A MARINE’S BEST FRIEND

In 1918, the Marine Corps earned one of its many well-known nicknames at the battle of Belleau Wood. After a ferocious offensive, the Marines forced the Germans into a retreat. Marine Corps legend has it that in the wake of their withdrawal, one German soldier left a journal in which he described the Marines as “Teufelhunden”, meaning “devil dogs”.

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Marine of the week

SgtMaj. Bradley Kasal
3rd Battalion, 1st Marines
Fallujah, Iraq, Nov. 13, 2004
Award: Navy Cross

In late 2004, then-1stSgt. Kasal was deployed to Fallujah, Iraq, with 3rd Battalion, 1st Marines. After 1stSgt. Kasal learned that Marines were pinned down inside the house by an unknown number of enemy personnel, he joined a squad making entry to clear the structure and rescue the Marines inside. He made entry into the first room, immediately encountering and eliminating an enemy insurgent, as he spotted a wounded Marine in the next room. While moving towards the wounded Marine, 1stSgt. Kasal and another Marine came under heavy rifle fire from an elevated enemy firing position and were both severely wounded in the legs, immobilizing them. When insurgents threw grenades in an attempt to eliminate the wounded Marines, he rolled on top of his fellow Marine and absorbed the shrapnel with his own body. When 1stSgt. Kasal was offered medical attention and extraction, he refused until the other Marines were given medical attention. Although severely wounded himself, he shouted encouragement to his fellow Marines as they continued to clear the structure. (AP photo by Lucian Reed)

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Almost Always Had Good Chow

In my Marine Corps I almost always had good Chow. Now here’s the facts, There’s Officers Mess, Staff NCO Mess, NCO Mess, and the Mess Hall where we went to eat CHOW, call it what you want, it was Chow. I have to admit I grew up during the Depression and my Mother couldn’t afford great lunches, but going into the Corps didn’t enlightened my life by finally getting better food.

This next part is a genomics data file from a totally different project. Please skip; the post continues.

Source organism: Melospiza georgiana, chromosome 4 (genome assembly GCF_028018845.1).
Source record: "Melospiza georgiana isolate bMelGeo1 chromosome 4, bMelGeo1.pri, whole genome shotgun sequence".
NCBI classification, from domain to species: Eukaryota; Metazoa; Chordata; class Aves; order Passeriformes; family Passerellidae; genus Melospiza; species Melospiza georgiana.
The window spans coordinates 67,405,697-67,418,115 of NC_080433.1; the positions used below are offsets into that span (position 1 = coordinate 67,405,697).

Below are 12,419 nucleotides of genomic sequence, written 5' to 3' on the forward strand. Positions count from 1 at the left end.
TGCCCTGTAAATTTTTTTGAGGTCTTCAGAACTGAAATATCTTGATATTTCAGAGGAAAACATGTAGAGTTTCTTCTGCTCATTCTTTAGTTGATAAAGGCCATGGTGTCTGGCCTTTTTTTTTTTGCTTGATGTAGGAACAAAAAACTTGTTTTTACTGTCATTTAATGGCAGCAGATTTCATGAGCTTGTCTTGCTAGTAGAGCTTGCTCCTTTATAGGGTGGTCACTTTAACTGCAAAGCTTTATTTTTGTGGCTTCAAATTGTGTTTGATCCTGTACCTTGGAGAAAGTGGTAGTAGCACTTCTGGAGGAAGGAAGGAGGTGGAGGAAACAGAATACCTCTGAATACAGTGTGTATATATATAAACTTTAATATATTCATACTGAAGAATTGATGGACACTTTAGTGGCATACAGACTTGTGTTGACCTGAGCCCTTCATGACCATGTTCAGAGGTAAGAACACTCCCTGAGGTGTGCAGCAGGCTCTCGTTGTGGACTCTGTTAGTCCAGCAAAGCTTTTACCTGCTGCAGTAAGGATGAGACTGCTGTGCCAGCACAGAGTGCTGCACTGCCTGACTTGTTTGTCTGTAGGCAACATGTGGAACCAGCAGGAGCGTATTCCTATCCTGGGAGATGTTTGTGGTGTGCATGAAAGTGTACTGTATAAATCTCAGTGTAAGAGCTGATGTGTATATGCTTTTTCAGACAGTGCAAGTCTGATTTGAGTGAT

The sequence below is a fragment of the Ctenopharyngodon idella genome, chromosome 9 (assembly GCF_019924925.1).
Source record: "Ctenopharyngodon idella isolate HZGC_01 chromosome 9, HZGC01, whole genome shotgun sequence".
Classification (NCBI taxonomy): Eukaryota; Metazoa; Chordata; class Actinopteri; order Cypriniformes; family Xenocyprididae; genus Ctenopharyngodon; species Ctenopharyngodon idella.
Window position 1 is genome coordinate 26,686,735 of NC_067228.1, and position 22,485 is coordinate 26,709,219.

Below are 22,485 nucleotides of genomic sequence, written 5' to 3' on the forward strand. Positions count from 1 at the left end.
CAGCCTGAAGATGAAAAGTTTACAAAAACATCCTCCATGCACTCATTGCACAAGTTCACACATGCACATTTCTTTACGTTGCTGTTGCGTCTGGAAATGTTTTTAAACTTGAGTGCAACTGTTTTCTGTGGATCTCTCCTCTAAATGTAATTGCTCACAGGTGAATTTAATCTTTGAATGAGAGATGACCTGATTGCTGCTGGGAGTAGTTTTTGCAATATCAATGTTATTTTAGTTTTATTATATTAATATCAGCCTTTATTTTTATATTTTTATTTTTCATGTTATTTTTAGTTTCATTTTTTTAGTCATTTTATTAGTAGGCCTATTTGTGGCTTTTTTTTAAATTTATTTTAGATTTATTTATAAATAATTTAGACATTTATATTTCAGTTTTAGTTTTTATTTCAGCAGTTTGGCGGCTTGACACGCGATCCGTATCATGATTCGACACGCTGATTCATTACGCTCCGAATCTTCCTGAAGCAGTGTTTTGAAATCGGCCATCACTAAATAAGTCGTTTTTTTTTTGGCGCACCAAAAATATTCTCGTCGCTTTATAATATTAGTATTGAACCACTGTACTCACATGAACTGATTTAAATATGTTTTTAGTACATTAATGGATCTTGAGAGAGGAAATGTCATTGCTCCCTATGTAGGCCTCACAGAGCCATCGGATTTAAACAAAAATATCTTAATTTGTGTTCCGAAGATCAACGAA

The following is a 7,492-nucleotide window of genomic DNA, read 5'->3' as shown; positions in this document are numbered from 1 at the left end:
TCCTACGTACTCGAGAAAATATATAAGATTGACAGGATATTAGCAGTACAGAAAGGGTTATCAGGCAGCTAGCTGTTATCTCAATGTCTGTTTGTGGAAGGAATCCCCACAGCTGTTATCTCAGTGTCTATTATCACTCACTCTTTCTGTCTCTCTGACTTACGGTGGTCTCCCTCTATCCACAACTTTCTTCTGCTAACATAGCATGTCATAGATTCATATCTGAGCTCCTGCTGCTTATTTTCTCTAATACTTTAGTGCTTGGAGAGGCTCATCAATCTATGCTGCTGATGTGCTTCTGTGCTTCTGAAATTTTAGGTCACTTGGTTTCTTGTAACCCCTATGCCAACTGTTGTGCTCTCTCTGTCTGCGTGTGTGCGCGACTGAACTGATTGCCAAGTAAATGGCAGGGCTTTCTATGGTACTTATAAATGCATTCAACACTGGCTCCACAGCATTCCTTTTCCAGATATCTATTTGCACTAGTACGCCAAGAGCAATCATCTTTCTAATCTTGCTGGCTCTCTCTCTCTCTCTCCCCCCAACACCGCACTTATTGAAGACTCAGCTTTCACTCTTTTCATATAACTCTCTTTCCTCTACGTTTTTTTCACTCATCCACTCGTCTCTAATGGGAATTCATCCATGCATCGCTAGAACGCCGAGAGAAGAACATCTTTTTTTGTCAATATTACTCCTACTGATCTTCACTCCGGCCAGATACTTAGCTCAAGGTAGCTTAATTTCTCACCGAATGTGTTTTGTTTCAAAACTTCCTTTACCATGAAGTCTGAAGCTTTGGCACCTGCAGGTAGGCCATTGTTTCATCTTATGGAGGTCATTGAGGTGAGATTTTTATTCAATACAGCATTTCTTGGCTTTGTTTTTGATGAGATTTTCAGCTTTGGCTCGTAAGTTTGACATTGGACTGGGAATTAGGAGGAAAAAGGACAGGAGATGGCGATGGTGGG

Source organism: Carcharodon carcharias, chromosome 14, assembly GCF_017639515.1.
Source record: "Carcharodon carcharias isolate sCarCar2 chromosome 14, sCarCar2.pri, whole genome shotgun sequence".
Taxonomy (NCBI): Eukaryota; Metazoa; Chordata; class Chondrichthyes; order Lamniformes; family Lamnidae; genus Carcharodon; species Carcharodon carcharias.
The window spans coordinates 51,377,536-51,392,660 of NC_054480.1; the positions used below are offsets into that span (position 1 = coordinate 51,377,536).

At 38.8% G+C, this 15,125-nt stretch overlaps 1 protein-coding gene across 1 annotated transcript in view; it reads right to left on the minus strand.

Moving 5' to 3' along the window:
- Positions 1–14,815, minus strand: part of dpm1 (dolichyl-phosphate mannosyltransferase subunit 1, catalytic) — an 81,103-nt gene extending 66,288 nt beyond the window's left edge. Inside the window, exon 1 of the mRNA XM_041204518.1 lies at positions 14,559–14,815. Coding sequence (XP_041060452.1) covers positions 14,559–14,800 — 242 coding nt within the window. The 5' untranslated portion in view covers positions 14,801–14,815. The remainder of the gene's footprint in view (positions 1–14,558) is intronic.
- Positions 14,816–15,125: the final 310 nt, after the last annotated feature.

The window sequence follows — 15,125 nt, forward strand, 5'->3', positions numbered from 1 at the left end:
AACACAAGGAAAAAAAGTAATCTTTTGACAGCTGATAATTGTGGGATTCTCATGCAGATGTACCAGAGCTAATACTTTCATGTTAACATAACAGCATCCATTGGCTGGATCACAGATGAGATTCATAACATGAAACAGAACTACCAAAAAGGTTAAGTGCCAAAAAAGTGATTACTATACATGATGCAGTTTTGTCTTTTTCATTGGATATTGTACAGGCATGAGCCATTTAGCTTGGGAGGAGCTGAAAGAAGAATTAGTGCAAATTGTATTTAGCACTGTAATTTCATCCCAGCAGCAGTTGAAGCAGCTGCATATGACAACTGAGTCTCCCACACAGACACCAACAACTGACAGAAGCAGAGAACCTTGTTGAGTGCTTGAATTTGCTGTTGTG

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MARINE OF THE WEEK:

MARINE OF THE WEEK:

Sgt. Clifford M. Wooldridge
3rd Battalion, 7th Marines
Helmand, Afghanistan, June 18, 2010
Award: Navy Cross

While deployed to Afghanistan’s Helmand province, then-Cpl.
Wooldridge’s mounted patrol came under intense enemy fire. Cpl.
Wooldridge and his squad dismounted and maneuvered on the suspected enemy location. Spotting a group of fifteen enemy fighters preparing an ambush, Cpl. Wooldridge led one of his fire teams across open ground to flank the enemy, killing or wounding at least eight and
forcing the rest to scatter. As he held security alone to cover his
fire team’s withdrawal, he heard voices from behind an adjacent wall.
Boldly rushing around the corner, he came face-to-face with two enemy
fighters at close range, killing both of them with his M-249 Squad
Automatic Weapon. As he crouched back behind the wall to reload, he
saw the barrel of an enemy machine gun appear from around the wall.
Without hesitation, he dropped his empty weapon and seized the machine gun barrel. He overwhelmed the enemy fighter in hand-to-hand combat, killing him with several blows to the head with the enemy’s own machine gun. His audacious and fearless actions thwarted the enemy attack on his platoon. (U.S. Marine Corps photos by Cpl. Sarah Anderson)

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Honor our Fallen KIA 8 March 2020

Gunnery Sgt. Diego D. Pongo, a critical skills operator from Simi Valley, Calif., and Capt. Moises A. Navas, a special operations officer from Germantown, Md., suffered fatal wounds while accompanying Iraqi Security Forces during a mission to eliminate an ISIS stronghold in a mountainous area of north central Iraq.

Both were 34 years old and assigned to 2nd Marine Raider Battalion.

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ROAD TO THE GAMES: MARINE CORPS TRIALS BEGIN

Marine Corps Trials 2020 began here today with a cheerful opening ceremony.

Honoring each country and team—Canada, Columbia, France, Georgia, Italy, United Kingdom, Wounded Warrior Battalion-East and Wounded Warrior Battalion-West—and their participants as they were introduced to the crowd that gathered at the event.

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WE ARE IWO: MEDAL OF HONOR RECIPIENT HOSPITAL CORPSMAN 2ND CLASS GEORGE E. WAHLEN

As the Marines stormed the beaches during World War II, Navy hospital corpsmen were alongside them for every battle in the Pacific. During the violent Battle of Iwo Jima, hospital corpsmen’s medical training, dedication to saving lives and fighting spirit proved to be an undeniable asset to the Marine Corps team.

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